CHRISTIANITY DAILY

Nevada Legislature Introduces Bills Expanding Contraception Coverage in Employee Insurance

Nevada Senate
(Photo : Dave Parker / Wikimedia Commons / CC) The Nevada Legislature building located in Carson, pictured in 2007. The state’s Assembly and Senate introduced bills expanding contraception coverage in employee health care.

Two bills have been introduced in the Nevada Legislature that would require employers to expand contraception coverage in the medical insurance they provide for their employees, regardless of the religious background of the employers.

Assembly Bill 249 and Senate Bill 233 were heard in the Assembly and Senate Health and Human Services Committee early this month.

Current law allows businesses to be exempt from covering contraceptives for its employees on the basis of religious conscience. In 2014, the U.S. Supreme Court said in a 5-4 ruling that businesses that are operated with a few individuals are allowed to choose not to cover employees’ birth control.

The newly introduced bills, mainly sponsored by three Democratic members of the Legislature, aim to take those exemptions away, and would also expand the coverage that insurance can provide.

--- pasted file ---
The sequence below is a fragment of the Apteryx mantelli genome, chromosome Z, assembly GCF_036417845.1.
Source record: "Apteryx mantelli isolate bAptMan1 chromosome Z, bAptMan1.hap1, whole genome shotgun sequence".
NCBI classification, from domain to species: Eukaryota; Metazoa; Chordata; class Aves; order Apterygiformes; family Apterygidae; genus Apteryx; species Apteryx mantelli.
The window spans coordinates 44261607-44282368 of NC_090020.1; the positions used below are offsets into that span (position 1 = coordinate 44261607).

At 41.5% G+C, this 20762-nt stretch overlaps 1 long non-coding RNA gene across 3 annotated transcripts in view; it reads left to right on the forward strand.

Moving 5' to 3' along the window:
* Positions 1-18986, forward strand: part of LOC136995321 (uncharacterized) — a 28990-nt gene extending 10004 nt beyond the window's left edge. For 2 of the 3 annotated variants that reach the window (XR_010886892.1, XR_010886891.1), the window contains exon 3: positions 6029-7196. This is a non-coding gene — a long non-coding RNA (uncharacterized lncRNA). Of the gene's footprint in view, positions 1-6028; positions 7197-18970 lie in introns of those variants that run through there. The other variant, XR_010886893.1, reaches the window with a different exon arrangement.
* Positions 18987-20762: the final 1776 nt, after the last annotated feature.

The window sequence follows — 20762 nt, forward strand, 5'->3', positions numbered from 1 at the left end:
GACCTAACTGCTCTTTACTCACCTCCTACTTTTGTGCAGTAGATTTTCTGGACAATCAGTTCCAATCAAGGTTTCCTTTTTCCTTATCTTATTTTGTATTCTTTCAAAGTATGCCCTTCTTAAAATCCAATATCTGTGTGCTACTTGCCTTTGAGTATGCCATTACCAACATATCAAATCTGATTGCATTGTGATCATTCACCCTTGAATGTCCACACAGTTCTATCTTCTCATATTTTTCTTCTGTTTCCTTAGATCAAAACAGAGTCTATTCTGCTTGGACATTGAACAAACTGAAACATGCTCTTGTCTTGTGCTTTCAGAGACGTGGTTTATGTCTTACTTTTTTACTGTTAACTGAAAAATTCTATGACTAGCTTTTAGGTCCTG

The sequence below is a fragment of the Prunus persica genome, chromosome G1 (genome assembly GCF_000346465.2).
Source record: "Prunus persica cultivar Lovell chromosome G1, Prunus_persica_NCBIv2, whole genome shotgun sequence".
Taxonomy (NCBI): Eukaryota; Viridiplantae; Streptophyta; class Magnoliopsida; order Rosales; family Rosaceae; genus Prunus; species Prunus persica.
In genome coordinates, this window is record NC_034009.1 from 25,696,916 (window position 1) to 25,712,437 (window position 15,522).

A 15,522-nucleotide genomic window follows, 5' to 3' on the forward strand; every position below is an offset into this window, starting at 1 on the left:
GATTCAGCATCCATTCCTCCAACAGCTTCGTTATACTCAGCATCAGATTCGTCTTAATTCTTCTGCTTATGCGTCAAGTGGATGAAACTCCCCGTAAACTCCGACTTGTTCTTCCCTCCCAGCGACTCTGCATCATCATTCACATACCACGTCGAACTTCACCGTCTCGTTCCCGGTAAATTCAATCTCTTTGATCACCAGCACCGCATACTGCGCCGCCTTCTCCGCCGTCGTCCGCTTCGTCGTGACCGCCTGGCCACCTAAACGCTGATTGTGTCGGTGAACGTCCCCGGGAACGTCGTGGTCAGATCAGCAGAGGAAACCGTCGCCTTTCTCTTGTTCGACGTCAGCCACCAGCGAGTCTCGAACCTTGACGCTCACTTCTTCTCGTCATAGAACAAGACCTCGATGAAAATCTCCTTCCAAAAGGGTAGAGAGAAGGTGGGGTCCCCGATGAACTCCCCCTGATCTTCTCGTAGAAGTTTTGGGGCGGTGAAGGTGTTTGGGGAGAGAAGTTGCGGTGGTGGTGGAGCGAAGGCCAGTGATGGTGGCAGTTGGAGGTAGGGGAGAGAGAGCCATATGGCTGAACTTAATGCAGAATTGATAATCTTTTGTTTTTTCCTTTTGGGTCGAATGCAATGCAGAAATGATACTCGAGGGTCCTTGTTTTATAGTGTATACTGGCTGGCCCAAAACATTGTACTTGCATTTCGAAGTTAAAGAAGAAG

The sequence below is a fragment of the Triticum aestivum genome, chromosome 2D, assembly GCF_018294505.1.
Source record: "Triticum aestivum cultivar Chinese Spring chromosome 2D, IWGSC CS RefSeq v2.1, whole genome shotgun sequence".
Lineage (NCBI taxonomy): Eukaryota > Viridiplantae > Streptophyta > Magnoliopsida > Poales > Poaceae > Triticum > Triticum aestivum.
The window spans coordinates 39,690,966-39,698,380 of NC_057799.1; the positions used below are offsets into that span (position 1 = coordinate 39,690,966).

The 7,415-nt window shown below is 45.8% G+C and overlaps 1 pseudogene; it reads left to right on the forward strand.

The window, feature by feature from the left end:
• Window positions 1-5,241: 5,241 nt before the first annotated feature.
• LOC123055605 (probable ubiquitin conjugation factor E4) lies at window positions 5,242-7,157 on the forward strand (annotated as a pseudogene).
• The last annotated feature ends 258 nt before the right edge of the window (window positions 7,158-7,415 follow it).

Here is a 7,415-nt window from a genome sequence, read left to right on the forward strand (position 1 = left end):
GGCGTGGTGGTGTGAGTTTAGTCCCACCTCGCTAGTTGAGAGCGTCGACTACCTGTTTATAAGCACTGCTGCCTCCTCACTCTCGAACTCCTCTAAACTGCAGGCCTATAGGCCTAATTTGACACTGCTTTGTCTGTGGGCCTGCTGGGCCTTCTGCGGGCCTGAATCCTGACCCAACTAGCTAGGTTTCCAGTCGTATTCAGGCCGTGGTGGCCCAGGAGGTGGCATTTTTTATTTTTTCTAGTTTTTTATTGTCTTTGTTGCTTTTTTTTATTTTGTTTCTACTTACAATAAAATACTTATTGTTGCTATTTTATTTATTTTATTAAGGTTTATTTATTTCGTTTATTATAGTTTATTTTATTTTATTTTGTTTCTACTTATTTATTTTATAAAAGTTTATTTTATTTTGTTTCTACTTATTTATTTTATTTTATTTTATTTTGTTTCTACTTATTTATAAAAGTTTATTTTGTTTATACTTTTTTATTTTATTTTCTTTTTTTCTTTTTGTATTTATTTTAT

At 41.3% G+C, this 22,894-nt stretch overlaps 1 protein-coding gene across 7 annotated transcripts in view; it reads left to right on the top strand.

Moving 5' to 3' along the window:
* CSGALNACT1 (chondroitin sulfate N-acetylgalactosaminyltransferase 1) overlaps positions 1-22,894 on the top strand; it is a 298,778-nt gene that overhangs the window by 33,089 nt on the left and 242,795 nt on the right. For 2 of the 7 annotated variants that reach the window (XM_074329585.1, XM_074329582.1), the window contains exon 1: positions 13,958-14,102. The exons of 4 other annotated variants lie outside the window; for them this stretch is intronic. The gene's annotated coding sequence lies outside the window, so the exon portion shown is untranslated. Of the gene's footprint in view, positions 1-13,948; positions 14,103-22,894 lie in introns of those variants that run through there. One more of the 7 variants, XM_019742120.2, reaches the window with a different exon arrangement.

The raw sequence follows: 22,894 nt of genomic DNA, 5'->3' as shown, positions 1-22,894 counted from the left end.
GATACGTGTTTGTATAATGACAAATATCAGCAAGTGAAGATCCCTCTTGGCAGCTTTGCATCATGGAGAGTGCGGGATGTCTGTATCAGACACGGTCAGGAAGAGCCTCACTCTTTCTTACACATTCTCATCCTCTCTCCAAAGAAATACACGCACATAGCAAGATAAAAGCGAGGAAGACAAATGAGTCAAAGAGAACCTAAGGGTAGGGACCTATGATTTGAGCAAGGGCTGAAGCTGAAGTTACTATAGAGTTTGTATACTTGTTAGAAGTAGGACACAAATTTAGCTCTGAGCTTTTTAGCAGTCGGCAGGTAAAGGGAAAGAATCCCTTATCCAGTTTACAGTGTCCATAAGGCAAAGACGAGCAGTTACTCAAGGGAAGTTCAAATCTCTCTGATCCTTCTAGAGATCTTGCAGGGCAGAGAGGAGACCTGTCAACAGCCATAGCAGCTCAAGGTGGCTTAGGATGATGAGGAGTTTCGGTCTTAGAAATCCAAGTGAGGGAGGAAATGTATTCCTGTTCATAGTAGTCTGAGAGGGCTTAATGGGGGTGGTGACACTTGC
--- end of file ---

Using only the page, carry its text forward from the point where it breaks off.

For instance, whereas currently individuals can receive a limit of 90 days of birth control prescriptions, the bill aims to expand that to a years’ worth of prescriptions maximum. The bill introduced in the Senate would also require that the employer-provided insurance covers screenings for diabetes, prenatal tests, and counseling for domestic violence, among other things.

“My goal is to make sure that as many women as possible have access to the health services that they need,” said Senator Julia Ratti (D-Sparks), who sponsored SB 233.

However, the bills are being opposed by some conservatives, who say that they are infringing on employers’ religious liberty.

“We are very concerned about the slippery slope we are now on in this state of the erosion of religious liberty,” said Janine Hansen, the state president of Nevada Families for Freedom, during the Assembly Health and Human Services Committee meeting.

Currently, four other states allow patients to receive 12 months of birth control prescriptions.

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